Holy Lands of the World - Rome
About the Holy City of Rome, ancient home of the Roman Catholic and Christian Church, history of the religious city.
Rome is one of the world's oldest cities. Once it was a hilly, marshy agricultural town no one had ever heard of except for its Latin settlers. Its primitive religion, a form of animism, or spirit worship, was distinctively ceremonial, marking the seasons of the year and the major events of life with elaborate rites. These became the ceremonies of state in later times and influenced the Christian festivals and the Church calendar.
It was inevitable that Rome should become the main center of Christianity. In contrast to provincial Jerusalem, so lofty and inaccessible, where the new faith emerged, Rome was the center of a vast network of roads. By the 1st century, all sorts of foreign cults had found acceptance in Rome, where they merged with indigenous gods and ceremonies. People were dissatisfied with religion and philosophy. Disenchantment with Emperor worship and the vain formality of state religion fanned the flames of mystical cults from Greece and the Orient, especially worship of the sun-god Mithras, a Persian import. The way was paved for the vigorous new faith with its sincere promise of personal salvation.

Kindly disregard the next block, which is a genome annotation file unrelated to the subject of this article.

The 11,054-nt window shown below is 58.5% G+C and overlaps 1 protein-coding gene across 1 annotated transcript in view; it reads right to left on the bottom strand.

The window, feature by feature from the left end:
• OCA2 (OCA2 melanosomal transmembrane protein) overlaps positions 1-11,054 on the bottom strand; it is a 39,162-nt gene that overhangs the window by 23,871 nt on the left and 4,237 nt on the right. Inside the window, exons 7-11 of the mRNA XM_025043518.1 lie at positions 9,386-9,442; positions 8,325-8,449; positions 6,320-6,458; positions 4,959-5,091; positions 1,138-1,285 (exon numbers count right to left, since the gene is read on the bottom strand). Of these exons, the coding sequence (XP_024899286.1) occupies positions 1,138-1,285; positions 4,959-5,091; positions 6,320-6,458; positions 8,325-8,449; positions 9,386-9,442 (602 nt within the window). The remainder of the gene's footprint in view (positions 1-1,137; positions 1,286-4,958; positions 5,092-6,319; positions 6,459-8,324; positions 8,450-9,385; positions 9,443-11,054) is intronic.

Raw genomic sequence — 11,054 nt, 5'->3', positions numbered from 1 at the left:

For 15 centuries Roman Catholicism was the primary religion and cultural impetus of Western Europe, and today it claims over 550 million adherents, nearly 1/7 of the world's population. Rome is the see of the Pope, who resides in Vatican City, an independent papal state within city boundaries, since February 1929. A see is the jurisdictional area of a bishop, and the Pope is the Bishop of Rome, which became the Holy See c. 42 A.D. The death of early apostles Paul and Peter in Rome--which is well attested to--and aid, both financial and pastoral, given to churches in other cities, tended to make the Roman bishop preeminent. As Rome's political power declined, Roman bishops assumed temporal as well as religious leadership.
Rome draws hundreds of thousands of religious pilgrims and other visitors annually. They are shown the Colosseum, where Christians were thrown to the lions; the Monastery of the Three Fountains, on the site of Paul's martyrdom; and numerous historic churches. The Vatican is open to visitors all year. Within it is the Sistine Chapel, private chapel of the Pope, built in the 15th century for Pope Sixtus IV, after whom it is named. Impressive beyond measure is many-domed St. Peter's Basilica. A prior edifice, built by Constantine and consecrated in 326 A.D., was revered for almost 1,200 years. Pope Julius II (1503-1513) had it razed to make way for the present structure, which took 120 years to build. Today St. Peter's is the largest church in the world and attracts more than 10 million visitors every year. Visiting priests are honored to celebrate mass at one of its many altars, and parents seek a head start in life for their children by having them baptized there.
Still a focal point of world travel, Rome is a place consecrated by the blood of martyrs, a long history of spiritual travail, and the prayers of the faithful.
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